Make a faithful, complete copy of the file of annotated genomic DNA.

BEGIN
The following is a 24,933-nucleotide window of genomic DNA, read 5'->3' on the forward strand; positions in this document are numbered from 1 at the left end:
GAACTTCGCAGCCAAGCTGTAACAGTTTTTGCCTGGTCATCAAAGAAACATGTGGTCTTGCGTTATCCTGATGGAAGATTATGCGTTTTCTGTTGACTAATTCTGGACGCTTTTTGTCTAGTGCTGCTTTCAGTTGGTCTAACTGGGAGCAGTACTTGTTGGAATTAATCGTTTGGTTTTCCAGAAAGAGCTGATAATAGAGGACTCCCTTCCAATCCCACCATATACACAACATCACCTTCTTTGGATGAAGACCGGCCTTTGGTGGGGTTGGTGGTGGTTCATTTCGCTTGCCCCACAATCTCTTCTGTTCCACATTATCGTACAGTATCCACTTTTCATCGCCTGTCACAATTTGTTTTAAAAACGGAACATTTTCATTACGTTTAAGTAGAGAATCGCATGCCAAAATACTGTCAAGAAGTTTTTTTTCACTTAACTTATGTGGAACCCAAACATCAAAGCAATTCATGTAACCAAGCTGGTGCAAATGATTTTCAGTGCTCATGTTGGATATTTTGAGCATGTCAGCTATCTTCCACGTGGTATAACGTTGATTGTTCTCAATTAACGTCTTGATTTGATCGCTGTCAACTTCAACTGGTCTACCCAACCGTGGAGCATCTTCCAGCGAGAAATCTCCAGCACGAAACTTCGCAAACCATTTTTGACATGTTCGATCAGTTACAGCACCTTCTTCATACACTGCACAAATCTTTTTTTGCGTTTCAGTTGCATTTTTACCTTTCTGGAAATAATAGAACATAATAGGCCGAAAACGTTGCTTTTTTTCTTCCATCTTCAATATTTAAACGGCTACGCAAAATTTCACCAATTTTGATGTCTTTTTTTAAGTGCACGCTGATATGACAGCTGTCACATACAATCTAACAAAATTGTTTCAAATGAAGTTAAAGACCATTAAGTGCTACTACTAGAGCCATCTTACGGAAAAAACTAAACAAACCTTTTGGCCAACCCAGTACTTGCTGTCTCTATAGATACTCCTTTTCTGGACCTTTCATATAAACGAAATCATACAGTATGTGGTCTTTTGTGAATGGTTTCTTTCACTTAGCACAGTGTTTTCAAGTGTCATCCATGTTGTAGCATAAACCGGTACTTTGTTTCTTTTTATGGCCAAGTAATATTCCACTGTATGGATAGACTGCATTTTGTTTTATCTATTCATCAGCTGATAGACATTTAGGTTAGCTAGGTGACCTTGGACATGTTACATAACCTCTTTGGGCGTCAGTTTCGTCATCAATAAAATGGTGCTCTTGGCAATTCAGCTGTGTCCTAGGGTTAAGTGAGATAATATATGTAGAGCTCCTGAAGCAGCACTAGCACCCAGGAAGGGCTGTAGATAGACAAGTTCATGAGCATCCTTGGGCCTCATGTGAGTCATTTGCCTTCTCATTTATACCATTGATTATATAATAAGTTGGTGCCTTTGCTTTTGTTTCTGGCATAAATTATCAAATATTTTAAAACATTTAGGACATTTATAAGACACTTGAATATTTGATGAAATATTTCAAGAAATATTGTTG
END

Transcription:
The following is a 24,933-nucleotide window of genomic DNA, read 5'->3' on the forward strand; positions in this document are numbered from 1 at the left end:
GAACTTCGCAGCCAAGCTGTAACAGTTTTTGCCTGGTCATCAAAGAAACATGTGGTCTTGCGTTATCCTGATGGAAGATTATGCGTTTTCTGTTGACTAATTCTGGACGCTTTTTGTCTAGTGCTGCTTTCAGTTGGTCTAACTGGGAGCAGTACTTGTTGGAATTAATCGTTTGGTTTTCCAGAAAGAGCTGATAATAGAGGACTCCCTTCCAATCCCACCATATACACAACATCACCTTCTTTGGATGAAGACCGGCCTTTGGTGGGGTTGGTGGTGGTTCATTTCGCTTGCCCCACAATCTCTTCTGTTCCACATTATCGTACAGTATCCACTTTTCATCGCCTGTCACAATTTGTTTTAAAAACGGAACATTTTCATTACGTTTAAGTAGAGAATCGCATGCCAAAATACTGTCAAGAAGTTTTTTTTCACTTAACTTATGTGGAACCCAAACATCAAAGCAATTCATGTAACCAAGCTGGTGCAAATGATTTTCAGTGCTCATGTTGGATATTTTGAGCATGTCAGCTATCTTCCACGTGGTATAACGTTGATTGTTCTCAATTAACGTCTTGATTTGATCGCTGTCAACTTCAACTGGTCTACCCAACCGTGGAGCATCTTCCAGCGAGAAATCTCCAGCACGAAACTTCGCAAACCATTTTTGACATGTTCGATCAGTTACAGCACCTTCTTCATACACTGCACAAATCTTTTTTTGCGTTTCAGTTGCATTTTTACCTTTCTGGAAATAATAGAACATAATAGGCCGAAAACGTTGCTTTTTTTCTTCCATCTTCAATATTTAAACGGCTACGCAAAATTTCACCAATTTTGATGTCTTTTTTTAAGTGCACGCTGATATGACAGCTGTCACATACAATCTAACAAAATTGTTTCAAATGAAGTTAAAGACCATTAAGTGCTACTACTAGAGCCATCTTACGGAAAAAACTAAACAAACCTTTTGGCCAACCCAGTACTTGCTGTCTCTATAGATACTCCTTTTCTGGACCTTTCATATAAACGAAATCATACAGTATGTGGTCTTTTGTGAATGGTTTCTTTCACTTAGCACAGTGTTTTCAAGTGTCATCCATGTTGTAGCATAAACCGGTACTTTGTTTCTTTTTATGGCCAAGTAATATTCCACTGTATGGATAGACTGCATTTTGTTTTATCTATTCATCAGCTGATAGACATTTAGGTTAGCTAGGTGACCTTGGACATGTTACATAACCTCTTTGGGCGTCAGTTTCGTCATCAATAAAATGGTGCTCTTGGCAATTCAGCTGTGTCCTAGGGTTAAGTGAGATAATATATGTAGAGCTCCTGAAGCAGCACTAGCACCCAGGAAGGGCTGTAGATAGACAAGTTCATGAGCATCCTTGGGCCTCATGTGAGTCATTTGCCTTCTCATTTATACCATTGATTATATAATAAGTTGGTGCCTTTGCTTTTGTTTCTGGCATAAATTATCAAATATTTTAAAACATTTAGGACATTTATAAGACACTTGAATATTTGATGAAATATTTCAAGAAATATTGTTG